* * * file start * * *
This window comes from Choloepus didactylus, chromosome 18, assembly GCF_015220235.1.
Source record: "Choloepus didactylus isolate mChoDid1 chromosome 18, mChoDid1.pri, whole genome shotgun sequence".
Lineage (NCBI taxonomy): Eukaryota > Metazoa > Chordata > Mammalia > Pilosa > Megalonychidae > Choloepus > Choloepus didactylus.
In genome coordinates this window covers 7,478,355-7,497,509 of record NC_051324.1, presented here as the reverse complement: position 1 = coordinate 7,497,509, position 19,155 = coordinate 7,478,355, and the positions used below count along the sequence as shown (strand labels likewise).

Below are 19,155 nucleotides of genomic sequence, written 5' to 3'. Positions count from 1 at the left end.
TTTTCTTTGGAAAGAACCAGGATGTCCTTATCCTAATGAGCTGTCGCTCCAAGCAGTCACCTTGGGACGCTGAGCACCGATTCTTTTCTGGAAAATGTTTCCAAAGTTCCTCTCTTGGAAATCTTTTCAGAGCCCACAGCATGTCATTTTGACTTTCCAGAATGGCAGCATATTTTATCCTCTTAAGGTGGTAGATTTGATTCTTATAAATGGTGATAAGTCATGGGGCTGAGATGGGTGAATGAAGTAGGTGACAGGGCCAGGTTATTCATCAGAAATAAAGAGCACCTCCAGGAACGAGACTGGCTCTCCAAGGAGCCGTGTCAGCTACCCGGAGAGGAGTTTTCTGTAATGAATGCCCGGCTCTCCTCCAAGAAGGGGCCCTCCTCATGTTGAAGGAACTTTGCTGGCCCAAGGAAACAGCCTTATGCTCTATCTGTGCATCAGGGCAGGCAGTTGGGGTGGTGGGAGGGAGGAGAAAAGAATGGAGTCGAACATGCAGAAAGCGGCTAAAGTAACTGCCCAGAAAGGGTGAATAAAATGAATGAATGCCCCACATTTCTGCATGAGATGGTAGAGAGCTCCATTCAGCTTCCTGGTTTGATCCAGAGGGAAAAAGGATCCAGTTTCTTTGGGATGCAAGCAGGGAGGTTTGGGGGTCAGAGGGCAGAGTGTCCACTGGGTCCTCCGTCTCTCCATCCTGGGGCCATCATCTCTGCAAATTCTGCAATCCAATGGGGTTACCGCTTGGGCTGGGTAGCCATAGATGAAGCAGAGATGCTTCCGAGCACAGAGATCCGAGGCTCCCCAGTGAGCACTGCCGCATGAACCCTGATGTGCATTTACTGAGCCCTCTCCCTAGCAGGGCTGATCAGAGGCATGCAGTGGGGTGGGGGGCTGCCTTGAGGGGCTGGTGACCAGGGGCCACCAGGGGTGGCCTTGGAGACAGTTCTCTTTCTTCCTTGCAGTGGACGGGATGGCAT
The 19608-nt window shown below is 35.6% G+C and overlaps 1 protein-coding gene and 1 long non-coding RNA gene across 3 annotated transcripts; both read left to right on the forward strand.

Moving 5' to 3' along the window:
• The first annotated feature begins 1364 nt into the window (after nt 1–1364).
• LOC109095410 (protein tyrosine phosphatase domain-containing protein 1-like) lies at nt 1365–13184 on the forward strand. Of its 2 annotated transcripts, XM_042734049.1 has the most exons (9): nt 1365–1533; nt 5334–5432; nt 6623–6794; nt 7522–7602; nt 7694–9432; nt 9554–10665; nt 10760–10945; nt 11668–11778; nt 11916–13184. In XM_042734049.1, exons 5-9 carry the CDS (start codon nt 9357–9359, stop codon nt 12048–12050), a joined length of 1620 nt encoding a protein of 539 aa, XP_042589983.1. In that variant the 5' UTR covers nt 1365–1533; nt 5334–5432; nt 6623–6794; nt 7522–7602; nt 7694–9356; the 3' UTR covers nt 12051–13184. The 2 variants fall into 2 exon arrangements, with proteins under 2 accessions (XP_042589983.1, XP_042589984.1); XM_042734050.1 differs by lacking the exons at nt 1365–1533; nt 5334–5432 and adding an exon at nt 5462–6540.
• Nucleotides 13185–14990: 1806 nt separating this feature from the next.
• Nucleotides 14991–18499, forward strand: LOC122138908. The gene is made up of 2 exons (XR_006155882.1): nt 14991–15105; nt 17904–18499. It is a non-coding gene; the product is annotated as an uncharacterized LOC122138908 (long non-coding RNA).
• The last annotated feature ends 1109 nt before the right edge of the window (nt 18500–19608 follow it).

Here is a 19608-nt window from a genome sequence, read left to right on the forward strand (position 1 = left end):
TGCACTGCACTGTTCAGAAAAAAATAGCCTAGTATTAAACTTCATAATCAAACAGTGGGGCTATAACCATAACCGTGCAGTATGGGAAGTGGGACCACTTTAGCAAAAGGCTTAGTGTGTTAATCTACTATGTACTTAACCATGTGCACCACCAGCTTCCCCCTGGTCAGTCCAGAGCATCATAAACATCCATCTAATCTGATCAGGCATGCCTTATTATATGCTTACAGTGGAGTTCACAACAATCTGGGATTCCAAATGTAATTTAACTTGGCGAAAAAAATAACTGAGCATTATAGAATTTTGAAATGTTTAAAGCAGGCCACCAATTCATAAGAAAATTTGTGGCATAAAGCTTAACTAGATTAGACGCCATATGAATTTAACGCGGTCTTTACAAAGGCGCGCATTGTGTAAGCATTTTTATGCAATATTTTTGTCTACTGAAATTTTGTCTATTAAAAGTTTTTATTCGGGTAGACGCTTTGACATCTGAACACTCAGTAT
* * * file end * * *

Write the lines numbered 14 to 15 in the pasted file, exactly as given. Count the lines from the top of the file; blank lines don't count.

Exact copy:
Here is a 19608-nt window from a genome sequence, read left to right on the forward strand (position 1 = left end):
TGCACTGCACTGTTCAGAAAAAAATAGCCTAGTATTAAACTTCATAATCAAACAGTGGGGCTATAACCATAACCGTGCAGTATGGGAAGTGGGACCACTTTAGCAAAAGGCTTAGTGTGTTAATCTACTATGTACTTAACCATGTGCACCACCAGCTTCCCCCTGGTCAGTCCAGAGCATCATAAACATCCATCTAATCTGATCAGGCATGCCTTATTATATGCTTACAGTGGAGTTCACAACAATCTGGGATTCCAAATGTAATTTAACTTGGCGAAAAAAATAACTGAGCATTATAGAATTTTGAAATGTTTAAAGCAGGCCACCAATTCATAAGAAAATTTGTGGCATAAAGCTTAACTAGATTAGACGCCATATGAATTTAACGCGGTCTTTACAAAGGCGCGCATTGTGTAAGCATTTTTATGCAATATTTTTGTCTACTGAAATTTTGTCTATTAAAAGTTTTTATTCGGGTAGACGCTTTGACATCTGAACACTCAGTAT